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Python & XML Paperback – December 15, 2001

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Product Details

  • Paperback: 450 pages
  • Publisher: O'Reilly Media; 1st edition (December 15, 2001)
  • Language: English
  • ISBN-10: 0596001282
  • ISBN-13: 978-0596001285
  • Product Dimensions: 0.9 x 7 x 9 inches
  • Shipping Weight: 1.4 pounds (View shipping rates and policies)
  • Average Customer Review: 4.2 out of 5 stars  See all reviews (4 customer reviews)
  • Amazon Best Sellers Rank: #540,583 in Books (See Top 100 in Books)

Editorial Reviews


"I'll use the word 'practical' again, because that sums up the tone of this book - it's about getting things done, and shows the processes in easy to understand chunks. There aren't great swathes of waffle, but there are plenty of examples. Appendices cover installation of necessary tools and the APIs for SAX and DOM, as well as a guide to MSXML and other Python tools available. Even the index is more comprehensive that the usual effort. Over 340 pages of real, practical, useful info here, well worth reading." - Nick Veitch, LinuxFormat, May 2002 "...does a great job of sticking to real-world, practical applications of these cutting edge technologies." - Martin Howse, LinuxUser & Developer, issue 31

About the Author

Christopher A. Jones has an extensive background in Internet systems programming and XML. He is the co-founder of Planet 7 Technologies, a Seattle-based commercial software company specializing in XML transport software. He is also the author of: Open Source Linux Web Programming (IDG 1999) and UNIX Shell Objects (IDG 1998). Fred L. Drake, Jr. is a member of the PythonLabs team, and has been contributing to Python since 1995. He took over maintenance of Python's documentation in 1998, changing the face of both the printed and online forms. He has been active in the PyXML project since it started, and helps maintain the Expat XML parser, used in many major applications that use XML, including PyXML, Apache, and Mozilla. He holds a Bachelor of Architecture degree as well as a Master of Science in computer science.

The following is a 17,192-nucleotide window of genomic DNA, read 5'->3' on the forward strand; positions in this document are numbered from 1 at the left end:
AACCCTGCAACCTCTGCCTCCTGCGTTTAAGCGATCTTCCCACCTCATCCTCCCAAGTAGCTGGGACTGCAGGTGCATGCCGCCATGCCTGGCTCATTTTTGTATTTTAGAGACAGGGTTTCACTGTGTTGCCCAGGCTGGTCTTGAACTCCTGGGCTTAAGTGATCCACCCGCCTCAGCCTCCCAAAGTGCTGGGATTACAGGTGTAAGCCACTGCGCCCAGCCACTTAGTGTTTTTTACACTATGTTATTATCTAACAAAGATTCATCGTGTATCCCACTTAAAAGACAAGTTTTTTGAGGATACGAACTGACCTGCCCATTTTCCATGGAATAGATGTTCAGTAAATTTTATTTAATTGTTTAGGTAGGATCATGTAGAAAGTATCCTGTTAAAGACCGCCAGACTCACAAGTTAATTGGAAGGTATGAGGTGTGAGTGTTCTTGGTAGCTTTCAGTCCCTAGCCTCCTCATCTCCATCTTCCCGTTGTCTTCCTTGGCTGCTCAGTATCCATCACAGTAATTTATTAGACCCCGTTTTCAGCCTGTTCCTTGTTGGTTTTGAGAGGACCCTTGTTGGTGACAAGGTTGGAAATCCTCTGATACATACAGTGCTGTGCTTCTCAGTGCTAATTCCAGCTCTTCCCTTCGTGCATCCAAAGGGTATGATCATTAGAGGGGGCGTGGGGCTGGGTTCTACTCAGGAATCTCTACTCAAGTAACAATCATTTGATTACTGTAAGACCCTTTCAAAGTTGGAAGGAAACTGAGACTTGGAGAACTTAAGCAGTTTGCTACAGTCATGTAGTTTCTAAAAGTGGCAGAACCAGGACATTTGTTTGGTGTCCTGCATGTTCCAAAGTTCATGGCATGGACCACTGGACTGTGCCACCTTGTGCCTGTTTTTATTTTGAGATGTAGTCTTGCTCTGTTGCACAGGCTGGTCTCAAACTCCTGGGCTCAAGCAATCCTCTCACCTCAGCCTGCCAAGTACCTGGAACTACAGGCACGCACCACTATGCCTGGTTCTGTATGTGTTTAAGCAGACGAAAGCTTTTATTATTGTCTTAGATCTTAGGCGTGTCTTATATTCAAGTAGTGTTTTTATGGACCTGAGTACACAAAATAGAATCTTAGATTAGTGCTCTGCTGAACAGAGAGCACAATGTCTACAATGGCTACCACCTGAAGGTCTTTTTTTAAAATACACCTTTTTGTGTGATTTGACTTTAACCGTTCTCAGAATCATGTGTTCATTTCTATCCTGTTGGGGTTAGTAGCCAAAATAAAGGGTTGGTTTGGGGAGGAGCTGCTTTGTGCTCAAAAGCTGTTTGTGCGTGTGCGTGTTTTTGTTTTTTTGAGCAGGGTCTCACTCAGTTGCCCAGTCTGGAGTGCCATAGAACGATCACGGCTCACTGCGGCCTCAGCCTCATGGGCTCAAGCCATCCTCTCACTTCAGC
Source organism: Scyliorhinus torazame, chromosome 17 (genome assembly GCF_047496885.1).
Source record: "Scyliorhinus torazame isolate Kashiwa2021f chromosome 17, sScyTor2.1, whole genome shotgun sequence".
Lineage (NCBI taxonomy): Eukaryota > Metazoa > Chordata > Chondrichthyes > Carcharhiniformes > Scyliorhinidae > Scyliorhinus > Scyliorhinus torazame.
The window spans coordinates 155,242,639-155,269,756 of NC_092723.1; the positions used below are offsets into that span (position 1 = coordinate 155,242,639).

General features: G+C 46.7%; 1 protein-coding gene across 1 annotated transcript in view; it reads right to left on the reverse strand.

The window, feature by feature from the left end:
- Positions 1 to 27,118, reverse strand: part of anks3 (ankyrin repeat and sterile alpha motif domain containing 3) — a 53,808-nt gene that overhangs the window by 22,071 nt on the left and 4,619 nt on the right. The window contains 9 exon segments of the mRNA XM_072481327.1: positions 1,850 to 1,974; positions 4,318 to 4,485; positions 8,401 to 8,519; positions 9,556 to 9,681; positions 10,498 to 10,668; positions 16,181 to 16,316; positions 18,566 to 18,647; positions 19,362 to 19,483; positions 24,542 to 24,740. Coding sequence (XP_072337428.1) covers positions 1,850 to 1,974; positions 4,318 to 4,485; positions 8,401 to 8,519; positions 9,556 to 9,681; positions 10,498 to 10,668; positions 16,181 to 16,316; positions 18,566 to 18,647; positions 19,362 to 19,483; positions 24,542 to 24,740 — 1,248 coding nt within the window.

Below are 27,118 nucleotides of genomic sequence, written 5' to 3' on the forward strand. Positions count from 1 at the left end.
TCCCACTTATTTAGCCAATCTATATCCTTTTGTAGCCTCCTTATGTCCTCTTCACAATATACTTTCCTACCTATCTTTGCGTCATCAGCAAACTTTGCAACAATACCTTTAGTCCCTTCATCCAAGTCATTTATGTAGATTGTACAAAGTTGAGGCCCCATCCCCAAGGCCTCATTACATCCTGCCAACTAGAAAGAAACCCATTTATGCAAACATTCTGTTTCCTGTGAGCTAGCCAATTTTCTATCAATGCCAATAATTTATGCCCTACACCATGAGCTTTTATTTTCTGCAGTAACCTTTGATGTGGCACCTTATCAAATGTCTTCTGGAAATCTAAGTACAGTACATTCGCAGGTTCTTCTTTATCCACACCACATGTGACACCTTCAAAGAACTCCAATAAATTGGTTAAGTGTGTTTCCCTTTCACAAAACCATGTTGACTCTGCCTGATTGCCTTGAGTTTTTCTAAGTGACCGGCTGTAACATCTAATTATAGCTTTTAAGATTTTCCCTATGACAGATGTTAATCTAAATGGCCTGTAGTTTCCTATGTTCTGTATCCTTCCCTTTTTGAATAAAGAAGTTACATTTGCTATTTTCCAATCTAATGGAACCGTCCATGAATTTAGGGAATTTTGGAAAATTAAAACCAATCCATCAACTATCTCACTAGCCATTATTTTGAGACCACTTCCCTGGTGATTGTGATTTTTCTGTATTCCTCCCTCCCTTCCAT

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Customer Reviews

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Most Helpful Customer Reviews

12 of 13 people found the following review helpful By Sunit Joshi on February 28, 2002
Format: Paperback
This book really dvelves into the using XML with Python. The
chapter are well laid out and easy to read. There are some typos
but nothing that you can't fix. There are some problems using the current XSLT processer that ships with PyXml0.7 but you can
still apply the concepts (I used MSXML's XSLT). The best chapter (last one (:-|) ties all the concepts explained into a Web Service like app. that really shows the real strength of XML
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10 of 11 people found the following review helpful By A Customer on January 30, 2002
Format: Paperback
I really liked this book because I was able to quickly start using XML with Python. I tried to use the package docs, but they were often hard to read, and didn't fill me in on the background stuff I needed to know. The examples in this book were easy to understand, and easy to see how to make practical applications from them. I didn't encounter any typos like the other reader did.